Young Alumni Spotlight on Mario Nguyên (’12)

Nguyên (right) pictured with Harvard Law classmate Kristen Bokhan at the 2017 Williams Institute LGBTQ Appellate Moot Court Competition
at the UCLA School of Law.

Young Alumni Spotlight on Mario Nguyên (’12)
By Cory Dodds (’13)

On his first day at Harvard Law School, Mario Nguyên (’12) of Dallas, Texas, found himself sitting next to students whose families had attended Harvard for generations and were related to prominent politicos. This experience was overwhelming for the son of an undocumented Mexican immigrant and a Vietnamese refugee.

Nguyên graduated from WKU with a degree in Public Relations in 2012, and he recently received his law degree from Harvard.

“Neither of my parents finished high school,” Nguyên said. “WKU recognized that I came from a different background, from poverty. WKU saw someone with big dreams and invested in them.”

While at WKU, Nguyên was a member of the nationally-recognized forensics team. Mario earned recognition as the Best Informative Speaker in the United States at the American Forensics Association national tournament in 2012.

WKU had a support network in place that helped him succeed academically and professionally.

After graduating from WKU, Nguyên spent time abroad through the Fulbright Binational Internship to Mexico. He served as the Venture and Fellowship Coordinator for Ashoka Mexico and Central America, and he studied business administration at the Tecnológico Autónomo de México in Mexico City.

“The Fulbright Program allowed me to grow and develop. It was critical to preparing me for my future at Harvard.”

Nguyên used the unique experiences he had at WKU to improve the experience of first-generation students at Harvard Law School. He worked to ensure they had a support network and created a fund to support them in applying for judicial clerkships.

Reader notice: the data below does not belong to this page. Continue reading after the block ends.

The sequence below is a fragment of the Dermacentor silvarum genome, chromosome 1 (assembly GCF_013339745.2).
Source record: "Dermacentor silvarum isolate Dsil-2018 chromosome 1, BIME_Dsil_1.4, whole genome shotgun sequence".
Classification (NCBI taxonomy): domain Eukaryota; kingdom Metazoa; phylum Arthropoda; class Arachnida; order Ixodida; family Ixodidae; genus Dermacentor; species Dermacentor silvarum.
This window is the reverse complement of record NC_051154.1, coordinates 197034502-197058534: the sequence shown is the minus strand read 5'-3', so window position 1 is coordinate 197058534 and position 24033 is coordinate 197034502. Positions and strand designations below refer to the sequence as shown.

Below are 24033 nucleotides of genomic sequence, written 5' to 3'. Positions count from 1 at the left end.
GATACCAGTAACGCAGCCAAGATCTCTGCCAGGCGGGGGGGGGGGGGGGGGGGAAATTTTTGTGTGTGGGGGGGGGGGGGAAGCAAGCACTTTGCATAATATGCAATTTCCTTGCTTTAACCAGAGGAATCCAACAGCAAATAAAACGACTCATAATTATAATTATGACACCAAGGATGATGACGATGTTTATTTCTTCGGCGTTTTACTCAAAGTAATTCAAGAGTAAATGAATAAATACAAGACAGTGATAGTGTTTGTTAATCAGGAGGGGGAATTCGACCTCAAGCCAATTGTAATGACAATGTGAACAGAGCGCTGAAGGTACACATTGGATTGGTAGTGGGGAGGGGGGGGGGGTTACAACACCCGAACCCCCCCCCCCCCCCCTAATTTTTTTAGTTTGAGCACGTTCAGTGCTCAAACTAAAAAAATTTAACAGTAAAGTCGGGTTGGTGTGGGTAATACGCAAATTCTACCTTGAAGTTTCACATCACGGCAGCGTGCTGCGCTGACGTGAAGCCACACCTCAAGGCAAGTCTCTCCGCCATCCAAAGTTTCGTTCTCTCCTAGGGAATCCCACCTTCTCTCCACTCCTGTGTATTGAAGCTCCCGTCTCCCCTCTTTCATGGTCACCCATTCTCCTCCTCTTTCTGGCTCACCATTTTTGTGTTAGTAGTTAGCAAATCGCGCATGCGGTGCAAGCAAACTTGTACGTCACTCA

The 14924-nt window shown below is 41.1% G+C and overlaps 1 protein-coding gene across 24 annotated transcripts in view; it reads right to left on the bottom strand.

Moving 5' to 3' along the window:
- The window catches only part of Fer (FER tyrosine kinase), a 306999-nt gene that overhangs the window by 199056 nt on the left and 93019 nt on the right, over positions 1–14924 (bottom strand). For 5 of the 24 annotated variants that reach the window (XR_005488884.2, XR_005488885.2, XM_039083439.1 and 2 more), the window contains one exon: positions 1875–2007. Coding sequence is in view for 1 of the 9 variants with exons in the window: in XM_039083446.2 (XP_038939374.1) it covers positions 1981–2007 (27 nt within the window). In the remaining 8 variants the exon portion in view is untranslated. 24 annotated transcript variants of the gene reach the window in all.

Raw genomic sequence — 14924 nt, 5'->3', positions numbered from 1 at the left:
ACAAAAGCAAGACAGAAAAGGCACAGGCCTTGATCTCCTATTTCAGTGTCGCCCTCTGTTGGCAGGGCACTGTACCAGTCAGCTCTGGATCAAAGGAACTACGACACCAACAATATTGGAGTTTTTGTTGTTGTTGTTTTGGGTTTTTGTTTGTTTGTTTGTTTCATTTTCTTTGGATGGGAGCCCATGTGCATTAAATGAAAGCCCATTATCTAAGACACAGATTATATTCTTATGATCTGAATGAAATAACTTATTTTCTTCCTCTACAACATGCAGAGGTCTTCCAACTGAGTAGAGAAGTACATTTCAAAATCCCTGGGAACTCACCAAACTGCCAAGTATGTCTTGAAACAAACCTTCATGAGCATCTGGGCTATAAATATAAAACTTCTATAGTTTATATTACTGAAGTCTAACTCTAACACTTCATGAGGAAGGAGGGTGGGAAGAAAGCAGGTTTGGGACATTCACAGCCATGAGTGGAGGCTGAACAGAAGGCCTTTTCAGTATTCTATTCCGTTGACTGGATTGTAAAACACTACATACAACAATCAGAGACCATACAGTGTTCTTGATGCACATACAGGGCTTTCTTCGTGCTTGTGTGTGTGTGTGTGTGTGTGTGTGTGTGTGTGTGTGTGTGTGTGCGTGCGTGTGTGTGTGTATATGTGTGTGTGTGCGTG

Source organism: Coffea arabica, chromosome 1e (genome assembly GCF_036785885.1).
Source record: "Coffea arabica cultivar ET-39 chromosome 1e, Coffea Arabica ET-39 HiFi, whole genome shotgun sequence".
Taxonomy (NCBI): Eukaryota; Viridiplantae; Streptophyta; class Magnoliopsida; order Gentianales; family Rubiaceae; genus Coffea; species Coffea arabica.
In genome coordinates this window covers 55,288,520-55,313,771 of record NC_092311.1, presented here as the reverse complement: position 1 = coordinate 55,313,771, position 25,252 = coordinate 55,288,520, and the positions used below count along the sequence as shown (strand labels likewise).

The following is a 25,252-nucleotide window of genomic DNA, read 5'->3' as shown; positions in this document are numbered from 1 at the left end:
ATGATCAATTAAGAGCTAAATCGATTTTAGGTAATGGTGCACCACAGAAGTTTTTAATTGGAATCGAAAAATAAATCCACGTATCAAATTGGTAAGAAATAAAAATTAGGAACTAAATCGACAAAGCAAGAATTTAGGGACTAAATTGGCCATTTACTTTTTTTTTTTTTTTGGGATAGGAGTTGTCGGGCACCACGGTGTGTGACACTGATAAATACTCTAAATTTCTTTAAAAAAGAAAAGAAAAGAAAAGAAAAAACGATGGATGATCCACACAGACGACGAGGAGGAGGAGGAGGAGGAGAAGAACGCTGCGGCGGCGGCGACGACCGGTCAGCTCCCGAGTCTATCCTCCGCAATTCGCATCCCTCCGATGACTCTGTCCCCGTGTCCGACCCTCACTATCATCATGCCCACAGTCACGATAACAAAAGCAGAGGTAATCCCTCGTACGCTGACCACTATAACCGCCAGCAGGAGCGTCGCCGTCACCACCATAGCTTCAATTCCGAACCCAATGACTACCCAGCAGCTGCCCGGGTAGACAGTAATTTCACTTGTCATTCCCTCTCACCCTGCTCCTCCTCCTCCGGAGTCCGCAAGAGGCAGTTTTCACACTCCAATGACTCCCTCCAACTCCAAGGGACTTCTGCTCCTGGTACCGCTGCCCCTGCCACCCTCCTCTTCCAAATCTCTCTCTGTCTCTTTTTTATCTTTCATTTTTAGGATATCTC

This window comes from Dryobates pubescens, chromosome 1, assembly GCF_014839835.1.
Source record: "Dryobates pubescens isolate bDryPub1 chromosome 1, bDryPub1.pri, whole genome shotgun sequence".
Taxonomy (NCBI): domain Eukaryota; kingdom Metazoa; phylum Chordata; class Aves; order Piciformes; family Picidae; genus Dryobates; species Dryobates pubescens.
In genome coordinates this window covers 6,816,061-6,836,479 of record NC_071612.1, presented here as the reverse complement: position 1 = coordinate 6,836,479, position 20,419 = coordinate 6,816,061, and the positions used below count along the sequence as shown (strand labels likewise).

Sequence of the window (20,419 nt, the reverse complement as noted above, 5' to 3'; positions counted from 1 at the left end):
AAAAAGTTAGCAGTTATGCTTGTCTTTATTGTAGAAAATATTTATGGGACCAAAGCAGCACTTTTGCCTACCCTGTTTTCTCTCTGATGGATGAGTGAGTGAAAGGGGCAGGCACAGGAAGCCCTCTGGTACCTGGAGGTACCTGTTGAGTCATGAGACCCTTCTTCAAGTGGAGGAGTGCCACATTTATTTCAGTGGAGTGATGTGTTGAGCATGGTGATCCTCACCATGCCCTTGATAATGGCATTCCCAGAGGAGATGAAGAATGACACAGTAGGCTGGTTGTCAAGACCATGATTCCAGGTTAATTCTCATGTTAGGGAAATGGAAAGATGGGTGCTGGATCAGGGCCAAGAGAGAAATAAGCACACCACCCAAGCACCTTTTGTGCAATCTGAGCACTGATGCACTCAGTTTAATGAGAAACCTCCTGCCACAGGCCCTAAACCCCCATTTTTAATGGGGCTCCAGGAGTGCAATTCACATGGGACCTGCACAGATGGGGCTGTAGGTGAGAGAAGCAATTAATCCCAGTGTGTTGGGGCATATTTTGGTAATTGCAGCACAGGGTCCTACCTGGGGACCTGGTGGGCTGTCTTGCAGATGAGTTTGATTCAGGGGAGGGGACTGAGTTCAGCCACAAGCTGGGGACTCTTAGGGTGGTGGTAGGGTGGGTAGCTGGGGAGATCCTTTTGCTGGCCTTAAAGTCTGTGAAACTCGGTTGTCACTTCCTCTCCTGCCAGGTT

“I brought a very different perspective to Harvard Law School than most students because of WKU,” Nguyên said. “Few of my peers attended public universities.”

After receiving his law degree in May, Nguyên returned to Dallas to work at a law firm on white-collar crime and government investigations.

“It is shocking to have gone from food stamps to Harvard Law. The support at WKU has made it possible.”    

Note: Nguyen will return to campus on April 25 to give a talk on the origins, evolution and current state of U.S. immigration law as part of the 11th annual Tracing the Unexplored Series.

Nguyen’s talk, Tracing the Unexplored: A Journey Through the Immigration System, will be held from 2:30 p.m. to 3:30 p.m. at Mass Media Technology Hall Auditorium. Admission is free and open to the public. The event is co-sponsored by the WKU Department of Modern Languages, WKU Libraries, WKU Department of Geography & Geology, WKU Department of History, Kentucky Institute of International Studies (KIIS), WKU Glasgow Campus, WKU IT Division and Hilltoppers Organization of Latin American Students (HOLAS).